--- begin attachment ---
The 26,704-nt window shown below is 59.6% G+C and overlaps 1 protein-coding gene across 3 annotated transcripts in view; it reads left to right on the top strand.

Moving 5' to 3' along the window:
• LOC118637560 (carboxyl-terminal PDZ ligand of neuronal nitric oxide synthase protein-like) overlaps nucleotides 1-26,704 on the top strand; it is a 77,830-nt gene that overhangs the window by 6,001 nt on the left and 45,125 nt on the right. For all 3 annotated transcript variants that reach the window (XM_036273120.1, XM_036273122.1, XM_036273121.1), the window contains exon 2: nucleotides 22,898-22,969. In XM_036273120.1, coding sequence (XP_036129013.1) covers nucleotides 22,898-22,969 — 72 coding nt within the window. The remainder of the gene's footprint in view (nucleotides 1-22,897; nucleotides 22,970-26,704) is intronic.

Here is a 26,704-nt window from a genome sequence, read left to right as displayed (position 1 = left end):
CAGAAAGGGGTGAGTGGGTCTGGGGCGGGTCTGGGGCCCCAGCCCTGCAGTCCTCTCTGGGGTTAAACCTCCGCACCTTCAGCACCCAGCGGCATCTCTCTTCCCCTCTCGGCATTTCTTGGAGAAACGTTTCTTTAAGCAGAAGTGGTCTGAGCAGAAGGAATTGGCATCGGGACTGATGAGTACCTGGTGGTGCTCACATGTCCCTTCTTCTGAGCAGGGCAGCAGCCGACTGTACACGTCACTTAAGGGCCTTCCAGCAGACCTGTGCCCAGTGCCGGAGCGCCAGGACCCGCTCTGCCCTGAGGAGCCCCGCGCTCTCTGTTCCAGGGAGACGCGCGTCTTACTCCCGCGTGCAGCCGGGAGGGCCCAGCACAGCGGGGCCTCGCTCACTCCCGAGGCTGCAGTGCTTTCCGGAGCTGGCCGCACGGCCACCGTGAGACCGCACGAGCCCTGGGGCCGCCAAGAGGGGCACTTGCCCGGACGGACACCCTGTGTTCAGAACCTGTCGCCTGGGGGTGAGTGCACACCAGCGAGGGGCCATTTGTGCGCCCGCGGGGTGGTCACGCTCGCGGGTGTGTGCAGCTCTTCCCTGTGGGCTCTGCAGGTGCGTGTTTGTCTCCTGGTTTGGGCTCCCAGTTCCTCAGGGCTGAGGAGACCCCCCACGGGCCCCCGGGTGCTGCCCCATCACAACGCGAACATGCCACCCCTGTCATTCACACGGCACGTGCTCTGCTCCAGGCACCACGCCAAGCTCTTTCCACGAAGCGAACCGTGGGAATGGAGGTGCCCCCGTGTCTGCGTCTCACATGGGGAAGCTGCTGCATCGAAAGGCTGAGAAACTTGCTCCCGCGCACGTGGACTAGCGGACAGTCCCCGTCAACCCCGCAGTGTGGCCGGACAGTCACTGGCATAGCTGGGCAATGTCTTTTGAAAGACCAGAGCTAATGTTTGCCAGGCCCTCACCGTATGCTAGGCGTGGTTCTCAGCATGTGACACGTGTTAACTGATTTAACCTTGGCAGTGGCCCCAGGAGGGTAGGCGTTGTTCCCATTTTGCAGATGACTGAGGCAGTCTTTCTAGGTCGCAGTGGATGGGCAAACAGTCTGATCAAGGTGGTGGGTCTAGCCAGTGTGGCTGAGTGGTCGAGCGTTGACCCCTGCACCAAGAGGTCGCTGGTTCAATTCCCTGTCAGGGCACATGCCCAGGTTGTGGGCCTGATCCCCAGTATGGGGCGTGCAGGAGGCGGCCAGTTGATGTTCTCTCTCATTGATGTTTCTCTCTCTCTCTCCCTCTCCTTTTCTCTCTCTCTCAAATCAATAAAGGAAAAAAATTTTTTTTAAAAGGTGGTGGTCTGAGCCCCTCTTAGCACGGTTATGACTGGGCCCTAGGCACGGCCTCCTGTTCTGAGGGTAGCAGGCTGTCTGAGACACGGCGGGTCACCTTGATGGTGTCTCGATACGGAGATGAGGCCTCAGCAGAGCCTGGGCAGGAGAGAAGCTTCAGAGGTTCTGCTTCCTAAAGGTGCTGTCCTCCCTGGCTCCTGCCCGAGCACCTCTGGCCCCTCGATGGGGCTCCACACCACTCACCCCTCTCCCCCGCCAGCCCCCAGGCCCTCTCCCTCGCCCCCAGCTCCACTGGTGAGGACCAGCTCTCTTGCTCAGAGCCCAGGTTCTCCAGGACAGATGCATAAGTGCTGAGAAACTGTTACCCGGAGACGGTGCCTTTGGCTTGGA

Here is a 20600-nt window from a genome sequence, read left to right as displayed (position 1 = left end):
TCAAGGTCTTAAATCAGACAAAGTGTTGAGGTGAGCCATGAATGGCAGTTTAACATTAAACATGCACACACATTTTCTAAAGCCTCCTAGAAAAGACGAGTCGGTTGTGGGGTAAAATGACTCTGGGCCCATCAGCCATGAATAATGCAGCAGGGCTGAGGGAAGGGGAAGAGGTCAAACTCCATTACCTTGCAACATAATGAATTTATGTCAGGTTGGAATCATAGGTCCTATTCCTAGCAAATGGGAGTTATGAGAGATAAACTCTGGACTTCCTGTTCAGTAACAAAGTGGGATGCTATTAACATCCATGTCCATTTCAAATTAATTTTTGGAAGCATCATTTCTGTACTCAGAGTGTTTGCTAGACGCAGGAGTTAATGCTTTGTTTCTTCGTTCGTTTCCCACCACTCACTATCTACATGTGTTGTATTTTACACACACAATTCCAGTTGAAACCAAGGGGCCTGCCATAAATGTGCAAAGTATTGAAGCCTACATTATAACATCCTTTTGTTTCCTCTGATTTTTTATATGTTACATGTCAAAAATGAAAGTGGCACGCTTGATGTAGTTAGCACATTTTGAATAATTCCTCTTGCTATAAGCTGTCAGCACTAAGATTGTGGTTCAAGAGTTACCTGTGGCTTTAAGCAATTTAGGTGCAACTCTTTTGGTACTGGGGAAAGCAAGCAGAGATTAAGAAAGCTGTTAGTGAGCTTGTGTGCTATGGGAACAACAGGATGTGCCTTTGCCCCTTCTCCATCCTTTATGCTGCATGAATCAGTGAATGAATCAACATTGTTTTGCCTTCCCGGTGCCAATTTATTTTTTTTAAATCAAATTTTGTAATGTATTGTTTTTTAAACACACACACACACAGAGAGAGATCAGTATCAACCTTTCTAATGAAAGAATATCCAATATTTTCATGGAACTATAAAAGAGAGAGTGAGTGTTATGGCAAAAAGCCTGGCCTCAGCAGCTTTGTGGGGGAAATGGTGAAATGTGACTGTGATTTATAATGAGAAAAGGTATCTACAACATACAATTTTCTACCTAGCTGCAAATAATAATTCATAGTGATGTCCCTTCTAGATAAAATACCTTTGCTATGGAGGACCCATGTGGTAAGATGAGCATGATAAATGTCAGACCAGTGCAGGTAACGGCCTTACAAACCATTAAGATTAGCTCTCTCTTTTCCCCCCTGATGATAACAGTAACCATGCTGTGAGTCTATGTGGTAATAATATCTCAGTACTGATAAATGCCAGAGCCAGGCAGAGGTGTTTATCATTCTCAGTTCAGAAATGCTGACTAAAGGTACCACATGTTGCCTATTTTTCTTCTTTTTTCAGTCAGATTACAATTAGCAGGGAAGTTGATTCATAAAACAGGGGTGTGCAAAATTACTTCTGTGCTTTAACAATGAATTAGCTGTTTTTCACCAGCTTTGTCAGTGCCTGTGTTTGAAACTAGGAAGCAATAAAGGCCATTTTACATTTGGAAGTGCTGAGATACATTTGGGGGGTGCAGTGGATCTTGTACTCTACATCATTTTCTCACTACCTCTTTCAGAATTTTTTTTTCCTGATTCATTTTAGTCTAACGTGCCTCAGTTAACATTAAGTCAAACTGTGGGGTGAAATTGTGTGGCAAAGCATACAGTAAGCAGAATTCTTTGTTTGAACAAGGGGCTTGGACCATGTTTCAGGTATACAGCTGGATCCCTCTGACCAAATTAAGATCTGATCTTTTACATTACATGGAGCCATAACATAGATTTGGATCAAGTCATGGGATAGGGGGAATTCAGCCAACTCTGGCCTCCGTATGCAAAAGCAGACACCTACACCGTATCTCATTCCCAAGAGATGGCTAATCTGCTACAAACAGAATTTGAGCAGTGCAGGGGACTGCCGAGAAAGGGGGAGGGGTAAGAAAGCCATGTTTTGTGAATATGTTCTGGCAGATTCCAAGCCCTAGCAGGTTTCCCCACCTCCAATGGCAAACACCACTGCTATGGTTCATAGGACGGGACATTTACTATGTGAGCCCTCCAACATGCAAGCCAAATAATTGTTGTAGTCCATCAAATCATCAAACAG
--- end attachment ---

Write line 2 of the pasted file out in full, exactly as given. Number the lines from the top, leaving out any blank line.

Moving 5' to 3' along the window: